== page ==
Scientists in Boston have made an astounding discovery, taking aging mice and turning them young again, like tiny little Benjamin Buttons.

Just like the title character in the Hollywood film version of "The Curious Case of Benjamin Button," the mice appeared to not only stop aging but grow younger.

Molecular biologist Dr. Ronald DePinho at Harvard Medical School in Boston was able to pull off the feat by playing with "telomeres" -- the protective DNA caps on the ends of our chromosomes.

The caps, which have long been implicated in aging, prevent our chromosomes from "fraying" and the genes inside them from "unravelling."

Scientists have long known that a little bit of our telomeres erodes each time our cells divide. Previous research has shown that people with longer telomeres tend to live longer, whereas those with shorter telomeres suffer more from age-related diseases, such as Alzheimer's.

A few years ago, DePinho and his research team devised a way to engineer mice so that they lacked a working copy of the gene that regulates the production of telomerase, which is an enzyme that strengthens telomeres and whose production declines over time.

Instead of dying at three years old, the genetically engineered mice died at about six months. By the time they died, they had become infertile, their coat hair had turned grey and they had developed age-related conditions such as osteoporosis.

DePinho wondered whether he could reverse the aging in the mice if they suddenly began making telomerase again.

So he took a group of engineered mice and added back the telomerase gene, but left it inactive. His team then allowed the mice to age for six months, until they were the equivalent of 80-year-old humans. They then gave the mice a drug that "switched on" the telomerase gene.

One month later, not only did the new production of telomerase stop the aging process in the mice, it appeared to actually undo the premature aging so that the mice became the physiological equivalent of young adults.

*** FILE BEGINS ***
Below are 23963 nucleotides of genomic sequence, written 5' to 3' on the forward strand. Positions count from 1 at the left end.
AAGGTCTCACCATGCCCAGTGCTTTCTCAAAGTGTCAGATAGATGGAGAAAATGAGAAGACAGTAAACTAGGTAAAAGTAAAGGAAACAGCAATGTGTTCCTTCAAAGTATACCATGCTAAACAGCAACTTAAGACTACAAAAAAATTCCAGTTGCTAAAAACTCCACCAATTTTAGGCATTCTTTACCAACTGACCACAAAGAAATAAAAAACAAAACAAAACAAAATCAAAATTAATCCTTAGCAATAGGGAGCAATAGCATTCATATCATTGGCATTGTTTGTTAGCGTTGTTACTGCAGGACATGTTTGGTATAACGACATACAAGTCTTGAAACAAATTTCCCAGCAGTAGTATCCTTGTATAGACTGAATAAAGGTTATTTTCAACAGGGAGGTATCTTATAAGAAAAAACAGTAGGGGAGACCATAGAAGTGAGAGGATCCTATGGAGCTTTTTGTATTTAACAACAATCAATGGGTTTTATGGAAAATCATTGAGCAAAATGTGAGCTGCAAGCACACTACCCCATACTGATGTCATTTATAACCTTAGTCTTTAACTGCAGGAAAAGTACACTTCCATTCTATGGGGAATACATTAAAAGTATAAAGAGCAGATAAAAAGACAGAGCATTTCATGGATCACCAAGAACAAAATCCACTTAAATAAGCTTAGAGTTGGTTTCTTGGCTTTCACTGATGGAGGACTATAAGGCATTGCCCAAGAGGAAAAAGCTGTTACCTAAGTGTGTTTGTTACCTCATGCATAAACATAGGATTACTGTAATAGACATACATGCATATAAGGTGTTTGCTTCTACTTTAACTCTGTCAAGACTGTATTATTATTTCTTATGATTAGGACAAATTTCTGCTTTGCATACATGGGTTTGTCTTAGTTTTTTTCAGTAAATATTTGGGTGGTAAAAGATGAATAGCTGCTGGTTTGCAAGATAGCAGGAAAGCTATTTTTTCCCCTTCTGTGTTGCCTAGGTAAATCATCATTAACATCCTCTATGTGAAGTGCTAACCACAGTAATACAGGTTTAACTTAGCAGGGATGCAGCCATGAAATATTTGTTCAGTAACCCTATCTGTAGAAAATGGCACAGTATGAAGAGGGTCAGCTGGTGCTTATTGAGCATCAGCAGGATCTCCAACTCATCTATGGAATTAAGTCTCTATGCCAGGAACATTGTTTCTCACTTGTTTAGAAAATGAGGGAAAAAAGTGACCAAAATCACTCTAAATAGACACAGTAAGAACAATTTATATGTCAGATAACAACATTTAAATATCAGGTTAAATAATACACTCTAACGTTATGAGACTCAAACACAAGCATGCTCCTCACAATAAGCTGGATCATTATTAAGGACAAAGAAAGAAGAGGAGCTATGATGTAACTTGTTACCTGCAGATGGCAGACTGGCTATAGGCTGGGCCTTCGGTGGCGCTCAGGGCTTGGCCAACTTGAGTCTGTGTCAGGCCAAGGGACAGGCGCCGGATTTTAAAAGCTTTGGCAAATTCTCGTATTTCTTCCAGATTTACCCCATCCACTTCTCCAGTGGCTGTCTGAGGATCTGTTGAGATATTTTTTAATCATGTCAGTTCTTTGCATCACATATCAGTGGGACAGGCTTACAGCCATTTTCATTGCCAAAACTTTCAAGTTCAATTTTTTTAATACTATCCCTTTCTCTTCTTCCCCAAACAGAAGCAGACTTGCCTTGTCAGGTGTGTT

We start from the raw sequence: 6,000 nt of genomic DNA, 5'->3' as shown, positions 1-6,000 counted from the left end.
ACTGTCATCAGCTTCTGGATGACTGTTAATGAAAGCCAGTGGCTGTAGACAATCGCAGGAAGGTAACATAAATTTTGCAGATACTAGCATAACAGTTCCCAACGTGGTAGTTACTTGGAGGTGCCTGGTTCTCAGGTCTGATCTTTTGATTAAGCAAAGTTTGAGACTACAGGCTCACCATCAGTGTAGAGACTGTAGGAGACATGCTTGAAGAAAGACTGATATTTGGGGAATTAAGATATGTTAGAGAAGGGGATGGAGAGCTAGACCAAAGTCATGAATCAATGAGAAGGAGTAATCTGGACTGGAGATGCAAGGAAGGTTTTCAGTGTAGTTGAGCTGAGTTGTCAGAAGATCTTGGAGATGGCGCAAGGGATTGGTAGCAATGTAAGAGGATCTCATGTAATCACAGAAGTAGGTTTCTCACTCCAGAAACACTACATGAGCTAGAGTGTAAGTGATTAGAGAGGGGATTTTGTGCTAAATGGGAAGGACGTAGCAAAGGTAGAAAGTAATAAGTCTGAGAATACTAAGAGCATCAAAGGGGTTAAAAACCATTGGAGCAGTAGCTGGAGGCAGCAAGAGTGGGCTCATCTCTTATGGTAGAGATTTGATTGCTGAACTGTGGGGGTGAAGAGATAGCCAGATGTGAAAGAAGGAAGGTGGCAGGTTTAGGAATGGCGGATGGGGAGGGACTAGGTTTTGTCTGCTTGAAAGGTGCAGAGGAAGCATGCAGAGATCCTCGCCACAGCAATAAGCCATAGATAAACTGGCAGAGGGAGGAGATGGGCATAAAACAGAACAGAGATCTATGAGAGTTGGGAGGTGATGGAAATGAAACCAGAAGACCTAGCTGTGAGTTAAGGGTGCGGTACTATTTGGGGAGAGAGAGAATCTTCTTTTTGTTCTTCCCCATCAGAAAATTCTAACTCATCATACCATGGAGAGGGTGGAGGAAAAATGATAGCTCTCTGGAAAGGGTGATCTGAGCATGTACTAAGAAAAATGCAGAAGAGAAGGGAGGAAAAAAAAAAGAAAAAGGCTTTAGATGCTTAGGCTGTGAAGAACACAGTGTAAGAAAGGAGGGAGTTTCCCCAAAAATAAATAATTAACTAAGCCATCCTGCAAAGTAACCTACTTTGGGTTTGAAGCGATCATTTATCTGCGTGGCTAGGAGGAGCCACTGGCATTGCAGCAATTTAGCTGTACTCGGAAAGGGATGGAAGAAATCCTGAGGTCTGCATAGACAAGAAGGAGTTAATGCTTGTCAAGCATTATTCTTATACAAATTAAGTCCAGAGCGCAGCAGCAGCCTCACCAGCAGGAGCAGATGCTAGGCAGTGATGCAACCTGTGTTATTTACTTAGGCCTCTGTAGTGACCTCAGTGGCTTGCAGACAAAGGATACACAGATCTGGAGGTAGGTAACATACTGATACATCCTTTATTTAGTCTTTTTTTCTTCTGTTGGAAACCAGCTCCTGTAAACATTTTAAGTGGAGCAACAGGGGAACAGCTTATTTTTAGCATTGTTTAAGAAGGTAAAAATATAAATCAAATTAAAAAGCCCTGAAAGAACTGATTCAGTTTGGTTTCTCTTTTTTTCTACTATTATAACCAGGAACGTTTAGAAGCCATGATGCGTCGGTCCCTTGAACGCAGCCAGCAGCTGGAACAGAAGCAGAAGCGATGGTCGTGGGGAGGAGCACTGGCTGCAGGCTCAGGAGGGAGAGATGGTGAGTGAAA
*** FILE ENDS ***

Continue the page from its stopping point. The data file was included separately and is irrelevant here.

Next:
Even DePinho was surprised at how effective the experiment was.

"We expected to see a slowing or a stabilization of aging. Instead, what we found was a dramatic reversal in aging," he told CTV.

"The shrunken brains increased, new neurons were formed, the coat hair was restored to a new sheen."

DePinho notes that the treated mice went on to have a normal lifespan. They were simply healthier and biologically younger.

DePinto and his colleagues stress that the study was a "proof-of-concept" experiment, designed to show that changes to telomerase can affect aging. There are still many questions to answer before an experiment can be tried on humans.

For example, some research has shown that telomerase seems to help cancer tumours grow faster. DePinho says his team didn't observe any cancers in the mice, but then the telomerase was activated for only one month.

"This teaches us something fundamental about aging: that aged tissue -- even very aged tissue -- retains the ability to rejuvenate itself," he said.

DePinho says it's possible the method could be used to treat people with rare genetic premature aging syndromes. Whether the technique could help reverse normal aging still remains to be seen. Still, he says the findings were worth sharing and appear in the journal Nature.

"The results were so dramatic that we wanted to get them out to the research community as soon as possible so we could inspire the research community to move forward on these findings," DePinho said.